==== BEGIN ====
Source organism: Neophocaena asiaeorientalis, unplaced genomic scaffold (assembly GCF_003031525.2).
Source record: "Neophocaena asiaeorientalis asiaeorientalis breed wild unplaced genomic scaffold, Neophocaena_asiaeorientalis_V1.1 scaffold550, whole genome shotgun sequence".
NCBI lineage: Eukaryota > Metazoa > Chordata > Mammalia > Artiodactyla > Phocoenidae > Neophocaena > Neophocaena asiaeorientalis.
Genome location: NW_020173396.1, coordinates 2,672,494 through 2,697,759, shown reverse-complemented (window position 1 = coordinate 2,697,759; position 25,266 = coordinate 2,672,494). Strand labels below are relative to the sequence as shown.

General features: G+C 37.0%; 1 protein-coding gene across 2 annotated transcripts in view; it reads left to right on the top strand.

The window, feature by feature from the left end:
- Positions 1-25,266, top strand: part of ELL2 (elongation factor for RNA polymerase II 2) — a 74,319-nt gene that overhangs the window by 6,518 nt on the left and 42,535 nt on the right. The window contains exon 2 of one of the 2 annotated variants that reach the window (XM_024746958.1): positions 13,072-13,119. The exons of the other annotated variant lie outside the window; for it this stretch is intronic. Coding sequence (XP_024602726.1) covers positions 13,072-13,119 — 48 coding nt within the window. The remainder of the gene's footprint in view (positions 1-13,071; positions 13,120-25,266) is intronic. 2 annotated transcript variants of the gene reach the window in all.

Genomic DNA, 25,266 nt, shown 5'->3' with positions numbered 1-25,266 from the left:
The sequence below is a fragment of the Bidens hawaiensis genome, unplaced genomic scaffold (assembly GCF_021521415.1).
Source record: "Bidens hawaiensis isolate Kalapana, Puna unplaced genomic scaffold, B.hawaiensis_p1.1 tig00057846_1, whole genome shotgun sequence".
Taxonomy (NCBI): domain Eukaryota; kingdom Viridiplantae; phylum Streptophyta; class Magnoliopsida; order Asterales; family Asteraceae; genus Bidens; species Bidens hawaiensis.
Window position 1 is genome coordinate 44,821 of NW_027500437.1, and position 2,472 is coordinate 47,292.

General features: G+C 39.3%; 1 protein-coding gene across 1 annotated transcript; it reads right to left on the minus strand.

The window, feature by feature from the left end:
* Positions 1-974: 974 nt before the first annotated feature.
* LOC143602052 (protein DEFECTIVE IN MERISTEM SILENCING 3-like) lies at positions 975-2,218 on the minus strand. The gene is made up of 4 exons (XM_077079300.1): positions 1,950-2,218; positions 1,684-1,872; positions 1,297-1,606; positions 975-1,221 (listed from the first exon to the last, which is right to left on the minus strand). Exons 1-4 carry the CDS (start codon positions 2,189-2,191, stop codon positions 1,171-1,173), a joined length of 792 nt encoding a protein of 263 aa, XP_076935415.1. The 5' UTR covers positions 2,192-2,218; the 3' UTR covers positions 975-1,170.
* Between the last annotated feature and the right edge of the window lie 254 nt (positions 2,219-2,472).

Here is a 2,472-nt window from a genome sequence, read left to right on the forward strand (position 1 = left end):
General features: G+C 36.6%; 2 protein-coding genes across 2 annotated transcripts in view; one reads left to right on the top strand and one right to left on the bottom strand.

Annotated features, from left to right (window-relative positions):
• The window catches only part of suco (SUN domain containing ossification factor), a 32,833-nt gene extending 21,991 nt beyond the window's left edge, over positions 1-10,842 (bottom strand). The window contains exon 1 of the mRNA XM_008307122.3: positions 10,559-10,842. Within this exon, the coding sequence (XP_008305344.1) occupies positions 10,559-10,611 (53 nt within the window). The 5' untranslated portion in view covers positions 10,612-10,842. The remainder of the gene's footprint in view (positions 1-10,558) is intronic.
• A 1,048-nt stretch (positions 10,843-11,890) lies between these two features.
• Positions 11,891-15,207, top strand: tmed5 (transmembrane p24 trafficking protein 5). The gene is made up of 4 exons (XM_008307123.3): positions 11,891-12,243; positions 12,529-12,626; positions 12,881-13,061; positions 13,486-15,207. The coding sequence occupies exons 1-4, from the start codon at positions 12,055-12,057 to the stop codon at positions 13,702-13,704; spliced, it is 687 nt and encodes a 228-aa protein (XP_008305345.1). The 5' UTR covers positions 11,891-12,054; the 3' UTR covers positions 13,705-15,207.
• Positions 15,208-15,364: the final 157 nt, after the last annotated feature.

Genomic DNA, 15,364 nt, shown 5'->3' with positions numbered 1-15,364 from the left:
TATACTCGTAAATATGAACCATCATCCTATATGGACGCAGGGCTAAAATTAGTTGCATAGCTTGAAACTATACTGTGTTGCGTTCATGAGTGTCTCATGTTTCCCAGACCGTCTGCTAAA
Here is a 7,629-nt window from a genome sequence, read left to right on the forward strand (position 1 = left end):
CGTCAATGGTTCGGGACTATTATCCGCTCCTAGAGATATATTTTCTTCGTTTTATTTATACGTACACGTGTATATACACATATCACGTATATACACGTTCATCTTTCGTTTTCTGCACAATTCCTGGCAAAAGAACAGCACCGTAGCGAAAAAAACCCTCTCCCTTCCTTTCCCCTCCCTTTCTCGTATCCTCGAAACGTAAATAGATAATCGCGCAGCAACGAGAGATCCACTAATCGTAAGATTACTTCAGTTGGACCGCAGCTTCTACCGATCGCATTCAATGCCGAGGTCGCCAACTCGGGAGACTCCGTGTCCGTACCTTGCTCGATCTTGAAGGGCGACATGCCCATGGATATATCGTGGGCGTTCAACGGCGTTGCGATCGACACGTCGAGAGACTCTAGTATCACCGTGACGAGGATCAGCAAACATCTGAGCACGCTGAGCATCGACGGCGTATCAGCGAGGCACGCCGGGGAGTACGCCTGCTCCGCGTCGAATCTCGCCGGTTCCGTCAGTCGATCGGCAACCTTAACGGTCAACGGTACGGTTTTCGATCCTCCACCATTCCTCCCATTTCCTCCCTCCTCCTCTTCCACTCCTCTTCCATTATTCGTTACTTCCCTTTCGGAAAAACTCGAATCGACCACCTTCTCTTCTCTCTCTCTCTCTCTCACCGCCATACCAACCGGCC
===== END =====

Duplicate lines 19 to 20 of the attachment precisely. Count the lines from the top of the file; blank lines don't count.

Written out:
General features: G+C 36.6%; 2 protein-coding genes across 2 annotated transcripts in view; one reads left to right on the top strand and one right to left on the bottom strand.

Annotated features, from left to right (window-relative positions):